Types of Siding
When it comes time to choose siding for your home, we think you’ll be pleasantly surprised by the wide variety of materials, colors and textures now available. Here are some benefits of the most popular siding materials installed on today’s homes.
Introduced to the market in the early 1960s, vinyl siding has grown in popularity due to its durability, versatility and ease of maintenance. It is impact-resistant, strong and available in a broad palette of colors. Vinyl siding also is available in many profiles, including traditional lap, Dutch lap, horizontal and vertical panels, shakes, scallops, shingles, fish scales and beaded designs in various widths.
With the ability to withstand high winds of 110 mph or higher and a composition that resists heat, cold and moisture, vinyl siding retains its looks over time. And perhaps most importantly, vinyl siding never needs paint! The only maintenance it needs to look its best is an occasional wash with a garden hose.
Fiber Cement Siding
Fiber cement siding is composed of a mixture of cement, sand and wood fiber that is cured with pressurized steam to increase its strength and dimensional stability. It can be molded to look like genuine wood planks, yet is completely resistant to rot, fire, wind and insects.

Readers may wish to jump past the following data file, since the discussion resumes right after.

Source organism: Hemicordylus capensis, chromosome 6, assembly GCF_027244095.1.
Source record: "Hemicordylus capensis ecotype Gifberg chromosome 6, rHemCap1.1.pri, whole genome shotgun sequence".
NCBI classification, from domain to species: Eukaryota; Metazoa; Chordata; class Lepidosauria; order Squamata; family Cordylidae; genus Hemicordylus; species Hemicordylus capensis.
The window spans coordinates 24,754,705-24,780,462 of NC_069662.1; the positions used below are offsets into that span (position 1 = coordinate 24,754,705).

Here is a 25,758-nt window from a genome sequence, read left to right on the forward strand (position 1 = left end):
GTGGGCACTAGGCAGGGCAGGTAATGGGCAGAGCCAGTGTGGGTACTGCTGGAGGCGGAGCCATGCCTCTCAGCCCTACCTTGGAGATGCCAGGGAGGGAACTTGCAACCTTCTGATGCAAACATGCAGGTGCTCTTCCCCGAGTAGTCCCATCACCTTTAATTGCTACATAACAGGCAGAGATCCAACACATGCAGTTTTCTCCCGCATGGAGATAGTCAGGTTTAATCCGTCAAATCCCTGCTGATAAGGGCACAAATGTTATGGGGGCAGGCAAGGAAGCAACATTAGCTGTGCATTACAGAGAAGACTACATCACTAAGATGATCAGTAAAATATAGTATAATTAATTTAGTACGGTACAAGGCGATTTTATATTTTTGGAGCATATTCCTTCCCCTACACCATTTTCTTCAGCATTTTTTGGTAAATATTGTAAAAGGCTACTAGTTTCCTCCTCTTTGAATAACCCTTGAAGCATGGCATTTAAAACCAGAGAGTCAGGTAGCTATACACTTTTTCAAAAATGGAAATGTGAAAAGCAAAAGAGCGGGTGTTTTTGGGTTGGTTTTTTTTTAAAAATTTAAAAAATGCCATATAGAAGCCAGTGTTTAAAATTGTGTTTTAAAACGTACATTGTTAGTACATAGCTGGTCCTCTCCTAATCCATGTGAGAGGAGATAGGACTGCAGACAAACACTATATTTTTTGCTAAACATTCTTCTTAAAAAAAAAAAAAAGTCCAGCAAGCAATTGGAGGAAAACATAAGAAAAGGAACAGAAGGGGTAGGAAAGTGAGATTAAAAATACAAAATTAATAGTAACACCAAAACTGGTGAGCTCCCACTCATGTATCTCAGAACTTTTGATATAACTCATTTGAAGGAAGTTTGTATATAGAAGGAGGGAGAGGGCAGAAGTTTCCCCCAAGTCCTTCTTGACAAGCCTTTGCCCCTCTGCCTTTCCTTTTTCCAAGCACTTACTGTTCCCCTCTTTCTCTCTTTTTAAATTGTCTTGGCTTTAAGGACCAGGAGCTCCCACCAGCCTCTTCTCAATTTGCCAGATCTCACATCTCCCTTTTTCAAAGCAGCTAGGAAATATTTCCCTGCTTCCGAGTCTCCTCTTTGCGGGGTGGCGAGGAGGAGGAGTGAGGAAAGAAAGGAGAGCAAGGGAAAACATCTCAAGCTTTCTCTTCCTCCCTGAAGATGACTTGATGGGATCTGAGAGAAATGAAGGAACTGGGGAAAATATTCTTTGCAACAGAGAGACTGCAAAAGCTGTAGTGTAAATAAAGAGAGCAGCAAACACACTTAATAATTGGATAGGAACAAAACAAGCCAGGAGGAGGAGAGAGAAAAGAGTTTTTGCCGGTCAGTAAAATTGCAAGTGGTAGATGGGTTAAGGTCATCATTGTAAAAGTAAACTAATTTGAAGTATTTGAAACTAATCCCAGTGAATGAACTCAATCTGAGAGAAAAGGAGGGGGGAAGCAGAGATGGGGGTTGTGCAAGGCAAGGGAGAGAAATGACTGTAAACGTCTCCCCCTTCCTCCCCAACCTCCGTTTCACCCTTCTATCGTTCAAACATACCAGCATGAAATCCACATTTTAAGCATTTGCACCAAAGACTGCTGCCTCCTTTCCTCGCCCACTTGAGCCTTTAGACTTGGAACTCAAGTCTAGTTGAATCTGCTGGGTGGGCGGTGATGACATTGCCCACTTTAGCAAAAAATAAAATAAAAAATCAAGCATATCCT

Because fiber cement does not expand and contract like wood, it holds paint very well. Most fiber cement comes primed and ready to finish, and is also available with factory-finished paint backed by a warranty. Fiber cement siding may be painted using water-based acrylic paint, which typically lasts up to 15 years. Stains may also be applied to fiber cement.
Once the leader in replacement siding, aluminum has rapidly lost ground to more modern materials. Though it can dent and fade, aluminum will not crack or rot — making it ideal for wet climates. Aluminum siding is low-maintenance, fireproof, and comes in a variety of styles and colors.
An innovative and durable new siding, fiberglass siding is among the fastest-growing in popularity across the country. Fiberglass siding gives your home the look of freshly-painted wood without the hassle of scraping and painting, and is virtually maintenance-free. Available in a variety of color options and produced in continuous lengths, fiberglass siding features clean, crisp lines with seams that butt tightly together instead of overlapping.
Because of the variety of ways to apply and formulate it, stucco siding has been utilized for hundreds of years. Typically seen in Mission or Spanish-style architecture, stucco can be smooth or coarse, raked or swirled. It can contain sand, lime or pebbles. Depending upon the climate and the desired texture, different types of cement are used in the stucco mix.
Advantages of natural stucco include fire resistance, a high degree of energy efficiency and low maintenance. It also expands and contracts with the temperature, which minimizes cracking.
Wood is a traditional siding material, either in shake or clapboard form. Because wood siding requires frequent maintenance, particularly in regions with extremes of moisture and temperature, it has lost ground to low-maintenance siding materials in recent decades.